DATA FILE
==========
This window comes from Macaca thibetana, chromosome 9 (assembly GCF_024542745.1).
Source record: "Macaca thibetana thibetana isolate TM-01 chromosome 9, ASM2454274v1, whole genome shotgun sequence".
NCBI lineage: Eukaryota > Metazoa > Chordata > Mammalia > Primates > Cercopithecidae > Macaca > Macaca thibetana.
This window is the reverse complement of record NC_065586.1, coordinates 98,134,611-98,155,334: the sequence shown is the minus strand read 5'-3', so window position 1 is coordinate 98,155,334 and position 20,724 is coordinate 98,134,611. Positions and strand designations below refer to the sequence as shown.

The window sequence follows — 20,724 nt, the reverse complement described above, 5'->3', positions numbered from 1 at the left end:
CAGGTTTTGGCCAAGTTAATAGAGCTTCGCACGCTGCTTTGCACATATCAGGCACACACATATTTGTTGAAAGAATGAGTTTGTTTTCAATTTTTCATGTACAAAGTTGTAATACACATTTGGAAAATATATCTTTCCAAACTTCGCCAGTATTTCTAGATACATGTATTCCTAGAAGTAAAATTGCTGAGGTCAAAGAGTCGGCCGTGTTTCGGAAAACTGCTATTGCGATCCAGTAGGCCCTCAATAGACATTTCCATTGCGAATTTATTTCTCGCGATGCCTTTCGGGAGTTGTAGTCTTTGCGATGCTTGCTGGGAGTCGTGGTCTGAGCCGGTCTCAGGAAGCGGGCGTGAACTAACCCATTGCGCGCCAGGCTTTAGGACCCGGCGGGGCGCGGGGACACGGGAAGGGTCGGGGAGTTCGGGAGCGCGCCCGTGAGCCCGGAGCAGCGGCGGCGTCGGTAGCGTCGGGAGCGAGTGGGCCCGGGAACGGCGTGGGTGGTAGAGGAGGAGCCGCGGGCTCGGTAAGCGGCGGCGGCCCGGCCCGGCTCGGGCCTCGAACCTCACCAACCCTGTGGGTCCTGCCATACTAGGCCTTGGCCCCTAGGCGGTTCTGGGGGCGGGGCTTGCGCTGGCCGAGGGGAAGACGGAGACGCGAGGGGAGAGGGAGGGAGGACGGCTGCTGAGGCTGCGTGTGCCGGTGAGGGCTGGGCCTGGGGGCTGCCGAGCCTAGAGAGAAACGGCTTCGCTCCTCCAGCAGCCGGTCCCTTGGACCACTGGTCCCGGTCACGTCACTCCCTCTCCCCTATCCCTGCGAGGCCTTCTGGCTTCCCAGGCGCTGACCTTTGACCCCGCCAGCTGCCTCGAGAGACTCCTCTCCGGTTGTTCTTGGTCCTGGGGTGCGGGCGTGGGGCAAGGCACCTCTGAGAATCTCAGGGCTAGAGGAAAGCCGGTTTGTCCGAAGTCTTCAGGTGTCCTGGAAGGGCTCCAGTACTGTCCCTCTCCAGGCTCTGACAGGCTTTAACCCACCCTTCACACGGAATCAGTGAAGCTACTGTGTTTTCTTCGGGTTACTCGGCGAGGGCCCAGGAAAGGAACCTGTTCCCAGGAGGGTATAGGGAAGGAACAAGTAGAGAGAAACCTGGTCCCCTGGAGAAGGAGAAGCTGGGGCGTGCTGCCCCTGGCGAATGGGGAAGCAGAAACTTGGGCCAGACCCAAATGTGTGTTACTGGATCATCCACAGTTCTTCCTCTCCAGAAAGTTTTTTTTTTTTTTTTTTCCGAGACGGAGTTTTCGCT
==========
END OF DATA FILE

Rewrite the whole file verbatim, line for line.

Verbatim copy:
This window comes from Macaca thibetana, chromosome 9 (assembly GCF_024542745.1).
Source record: "Macaca thibetana thibetana isolate TM-01 chromosome 9, ASM2454274v1, whole genome shotgun sequence".
NCBI lineage: Eukaryota > Metazoa > Chordata > Mammalia > Primates > Cercopithecidae > Macaca > Macaca thibetana.
This window is the reverse complement of record NC_065586.1, coordinates 98,134,611-98,155,334: the sequence shown is the minus strand read 5'-3', so window position 1 is coordinate 98,155,334 and position 20,724 is coordinate 98,134,611. Positions and strand designations below refer to the sequence as shown.

The window sequence follows — 20,724 nt, the reverse complement described above, 5'->3', positions numbered from 1 at the left end:
CAGGTTTTGGCCAAGTTAATAGAGCTTCGCACGCTGCTTTGCACATATCAGGCACACACATATTTGTTGAAAGAATGAGTTTGTTTTCAATTTTTCATGTACAAAGTTGTAATACACATTTGGAAAATATATCTTTCCAAACTTCGCCAGTATTTCTAGATACATGTATTCCTAGAAGTAAAATTGCTGAGGTCAAAGAGTCGGCCGTGTTTCGGAAAACTGCTATTGCGATCCAGTAGGCCCTCAATAGACATTTCCATTGCGAATTTATTTCTCGCGATGCCTTTCGGGAGTTGTAGTCTTTGCGATGCTTGCTGGGAGTCGTGGTCTGAGCCGGTCTCAGGAAGCGGGCGTGAACTAACCCATTGCGCGCCAGGCTTTAGGACCCGGCGGGGCGCGGGGACACGGGAAGGGTCGGGGAGTTCGGGAGCGCGCCCGTGAGCCCGGAGCAGCGGCGGCGTCGGTAGCGTCGGGAGCGAGTGGGCCCGGGAACGGCGTGGGTGGTAGAGGAGGAGCCGCGGGCTCGGTAAGCGGCGGCGGCCCGGCCCGGCTCGGGCCTCGAACCTCACCAACCCTGTGGGTCCTGCCATACTAGGCCTTGGCCCCTAGGCGGTTCTGGGGGCGGGGCTTGCGCTGGCCGAGGGGAAGACGGAGACGCGAGGGGAGAGGGAGGGAGGACGGCTGCTGAGGCTGCGTGTGCCGGTGAGGGCTGGGCCTGGGGGCTGCCGAGCCTAGAGAGAAACGGCTTCGCTCCTCCAGCAGCCGGTCCCTTGGACCACTGGTCCCGGTCACGTCACTCCCTCTCCCCTATCCCTGCGAGGCCTTCTGGCTTCCCAGGCGCTGACCTTTGACCCCGCCAGCTGCCTCGAGAGACTCCTCTCCGGTTGTTCTTGGTCCTGGGGTGCGGGCGTGGGGCAAGGCACCTCTGAGAATCTCAGGGCTAGAGGAAAGCCGGTTTGTCCGAAGTCTTCAGGTGTCCTGGAAGGGCTCCAGTACTGTCCCTCTCCAGGCTCTGACAGGCTTTAACCCACCCTTCACACGGAATCAGTGAAGCTACTGTGTTTTCTTCGGGTTACTCGGCGAGGGCCCAGGAAAGGAACCTGTTCCCAGGAGGGTATAGGGAAGGAACAAGTAGAGAGAAACCTGGTCCCCTGGAGAAGGAGAAGCTGGGGCGTGCTGCCCCTGGCGAATGGGGAAGCAGAAACTTGGGCCAGACCCAAATGTGTGTTACTGGATCATCCACAGTTCTTCCTCTCCAGAAAGTTTTTTTTTTTTTTTTTTCCGAGACGGAGTTTTCGCT